It is necessary to realistically evaluate your skill level and the time required to stay on top of all the new jQuery developments.
And the ugly
The two big elephants in the closet related to jQuery have been left for last: speed and spaghetti code.
jQuery spaghetti, if you haven’t come across it yet, in time you will. jQuery’s biggest attribute — how easy it is to use — is also its Achilles heal. jQuery is a library that is designed to help with DOM transverses and CSS selectors. It does this with amazing efficiency. It is not intended to be used as a Framework for client-side interaction. When used incorrectly, especially jQuery CSS selectors, the end result can be code that grows and grows in a monster-sized .js file until it becomes impossible to maintain. Throw in callbacks, a few cosmetic design changes, and generic naming and down the road, maintaining a jQuery site can become a nightmare.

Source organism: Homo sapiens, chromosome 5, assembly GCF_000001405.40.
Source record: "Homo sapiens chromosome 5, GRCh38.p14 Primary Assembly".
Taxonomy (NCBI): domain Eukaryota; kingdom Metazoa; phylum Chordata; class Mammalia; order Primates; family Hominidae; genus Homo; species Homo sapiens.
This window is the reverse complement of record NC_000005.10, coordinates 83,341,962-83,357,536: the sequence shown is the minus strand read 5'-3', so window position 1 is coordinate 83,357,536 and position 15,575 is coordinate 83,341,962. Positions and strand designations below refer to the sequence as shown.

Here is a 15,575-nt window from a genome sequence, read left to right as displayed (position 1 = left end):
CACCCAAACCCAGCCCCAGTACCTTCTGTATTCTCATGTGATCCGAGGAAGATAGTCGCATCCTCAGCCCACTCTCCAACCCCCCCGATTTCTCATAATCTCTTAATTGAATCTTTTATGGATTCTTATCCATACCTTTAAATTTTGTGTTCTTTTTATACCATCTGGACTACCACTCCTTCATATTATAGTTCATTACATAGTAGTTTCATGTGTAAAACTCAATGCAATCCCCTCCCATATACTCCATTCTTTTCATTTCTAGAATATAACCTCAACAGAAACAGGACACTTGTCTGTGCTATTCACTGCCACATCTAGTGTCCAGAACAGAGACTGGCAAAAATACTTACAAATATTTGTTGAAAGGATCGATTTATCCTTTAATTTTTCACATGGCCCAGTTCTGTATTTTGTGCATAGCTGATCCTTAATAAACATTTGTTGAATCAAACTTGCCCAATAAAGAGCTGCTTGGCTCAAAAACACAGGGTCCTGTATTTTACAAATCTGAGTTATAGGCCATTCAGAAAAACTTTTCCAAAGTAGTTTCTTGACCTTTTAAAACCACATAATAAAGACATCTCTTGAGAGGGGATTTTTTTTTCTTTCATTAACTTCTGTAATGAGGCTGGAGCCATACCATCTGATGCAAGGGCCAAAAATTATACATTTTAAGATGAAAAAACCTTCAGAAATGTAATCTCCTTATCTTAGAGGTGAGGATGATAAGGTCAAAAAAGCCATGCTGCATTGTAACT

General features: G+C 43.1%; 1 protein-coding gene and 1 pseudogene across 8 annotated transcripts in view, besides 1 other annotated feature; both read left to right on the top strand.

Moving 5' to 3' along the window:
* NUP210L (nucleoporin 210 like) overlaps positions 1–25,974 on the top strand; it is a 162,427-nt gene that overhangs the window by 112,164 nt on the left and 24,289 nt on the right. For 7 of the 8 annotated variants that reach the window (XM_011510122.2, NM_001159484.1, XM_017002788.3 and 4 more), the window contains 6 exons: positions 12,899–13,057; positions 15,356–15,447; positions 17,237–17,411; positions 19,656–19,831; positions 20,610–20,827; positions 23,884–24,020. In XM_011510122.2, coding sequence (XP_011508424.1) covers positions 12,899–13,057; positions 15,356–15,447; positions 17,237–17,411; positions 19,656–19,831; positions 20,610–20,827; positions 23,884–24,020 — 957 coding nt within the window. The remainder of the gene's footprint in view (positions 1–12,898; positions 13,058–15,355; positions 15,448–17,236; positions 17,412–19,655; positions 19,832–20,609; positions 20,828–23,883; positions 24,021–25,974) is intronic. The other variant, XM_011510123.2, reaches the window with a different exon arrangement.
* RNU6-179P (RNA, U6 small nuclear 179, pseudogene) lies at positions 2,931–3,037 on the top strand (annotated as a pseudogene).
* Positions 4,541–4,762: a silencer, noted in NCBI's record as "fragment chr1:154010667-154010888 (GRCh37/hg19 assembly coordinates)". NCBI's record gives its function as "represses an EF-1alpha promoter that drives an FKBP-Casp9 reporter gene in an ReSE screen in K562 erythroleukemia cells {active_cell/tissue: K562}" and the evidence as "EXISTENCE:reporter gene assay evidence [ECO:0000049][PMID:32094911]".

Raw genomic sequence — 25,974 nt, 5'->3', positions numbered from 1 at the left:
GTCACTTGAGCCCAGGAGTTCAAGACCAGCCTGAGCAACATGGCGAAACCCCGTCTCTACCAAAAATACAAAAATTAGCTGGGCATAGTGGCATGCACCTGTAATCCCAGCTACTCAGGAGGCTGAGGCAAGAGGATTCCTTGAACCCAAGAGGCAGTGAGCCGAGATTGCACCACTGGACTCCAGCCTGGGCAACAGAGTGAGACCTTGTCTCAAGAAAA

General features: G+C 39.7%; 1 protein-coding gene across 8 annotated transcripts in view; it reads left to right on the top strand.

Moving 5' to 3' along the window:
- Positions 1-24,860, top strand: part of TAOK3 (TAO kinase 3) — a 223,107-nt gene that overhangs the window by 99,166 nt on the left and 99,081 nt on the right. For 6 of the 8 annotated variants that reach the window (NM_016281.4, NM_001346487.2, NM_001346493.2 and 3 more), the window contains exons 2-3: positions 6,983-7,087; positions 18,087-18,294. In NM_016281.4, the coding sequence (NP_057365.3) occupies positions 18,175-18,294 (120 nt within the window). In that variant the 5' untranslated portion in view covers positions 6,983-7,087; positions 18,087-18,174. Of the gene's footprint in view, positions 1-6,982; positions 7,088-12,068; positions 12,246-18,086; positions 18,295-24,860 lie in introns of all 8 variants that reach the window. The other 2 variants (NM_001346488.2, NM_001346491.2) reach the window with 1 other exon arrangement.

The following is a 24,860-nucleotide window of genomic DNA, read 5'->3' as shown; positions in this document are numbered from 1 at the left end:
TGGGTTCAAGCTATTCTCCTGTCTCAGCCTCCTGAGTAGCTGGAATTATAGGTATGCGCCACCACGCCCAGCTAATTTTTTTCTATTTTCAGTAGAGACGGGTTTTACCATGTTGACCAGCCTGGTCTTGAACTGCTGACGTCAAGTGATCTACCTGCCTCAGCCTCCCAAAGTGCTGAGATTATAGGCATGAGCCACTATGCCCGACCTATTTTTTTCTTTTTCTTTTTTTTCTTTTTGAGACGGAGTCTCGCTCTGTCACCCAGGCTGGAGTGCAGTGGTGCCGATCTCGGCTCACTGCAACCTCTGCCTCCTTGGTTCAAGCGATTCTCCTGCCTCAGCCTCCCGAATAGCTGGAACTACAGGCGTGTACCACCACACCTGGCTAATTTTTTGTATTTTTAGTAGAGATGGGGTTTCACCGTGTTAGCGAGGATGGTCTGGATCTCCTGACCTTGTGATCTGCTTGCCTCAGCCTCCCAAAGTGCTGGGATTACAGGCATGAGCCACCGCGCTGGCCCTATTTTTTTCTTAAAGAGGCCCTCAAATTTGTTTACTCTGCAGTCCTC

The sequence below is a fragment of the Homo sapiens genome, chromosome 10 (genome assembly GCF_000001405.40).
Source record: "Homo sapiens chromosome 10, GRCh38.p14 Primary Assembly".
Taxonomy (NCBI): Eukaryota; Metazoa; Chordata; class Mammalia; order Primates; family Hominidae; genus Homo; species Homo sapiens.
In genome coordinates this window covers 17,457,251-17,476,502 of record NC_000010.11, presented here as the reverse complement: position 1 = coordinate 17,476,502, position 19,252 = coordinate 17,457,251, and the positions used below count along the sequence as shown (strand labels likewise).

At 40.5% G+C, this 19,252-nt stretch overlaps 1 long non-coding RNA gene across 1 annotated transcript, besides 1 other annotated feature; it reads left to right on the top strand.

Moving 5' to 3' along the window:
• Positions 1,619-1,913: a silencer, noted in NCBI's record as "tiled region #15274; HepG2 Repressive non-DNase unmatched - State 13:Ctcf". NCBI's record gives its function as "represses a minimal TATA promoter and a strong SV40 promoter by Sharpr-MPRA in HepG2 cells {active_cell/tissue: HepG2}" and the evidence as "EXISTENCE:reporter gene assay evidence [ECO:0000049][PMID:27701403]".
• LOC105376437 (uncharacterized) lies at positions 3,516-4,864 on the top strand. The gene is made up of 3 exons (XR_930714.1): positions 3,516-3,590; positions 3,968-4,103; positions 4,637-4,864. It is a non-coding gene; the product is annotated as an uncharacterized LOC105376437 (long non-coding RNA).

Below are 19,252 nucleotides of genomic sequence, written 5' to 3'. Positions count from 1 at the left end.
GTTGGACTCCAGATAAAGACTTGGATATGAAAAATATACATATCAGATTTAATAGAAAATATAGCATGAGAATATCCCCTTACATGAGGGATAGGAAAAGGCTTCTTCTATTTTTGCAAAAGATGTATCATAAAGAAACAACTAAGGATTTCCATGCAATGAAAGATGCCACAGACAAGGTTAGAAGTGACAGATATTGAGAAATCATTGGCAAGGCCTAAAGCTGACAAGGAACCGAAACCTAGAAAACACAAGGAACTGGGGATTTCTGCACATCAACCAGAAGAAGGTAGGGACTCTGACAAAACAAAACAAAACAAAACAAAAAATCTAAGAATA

Vintage Photo of two young boys eating spaghetti with their hands via Shutterstock
Using a good framework can help to prevent some of the jQuery spaghetti. Unfortunately, frameworks are really a new area and it takes time to choose the right framework(s) and get them to play nicely with one another. Again this additional time needs to be factored into the jQuery equation. At the moment there are many frameworks looking to dominate the client side MVS Framework space. Backbone.js is the most popular at the moment but it has some serious competition.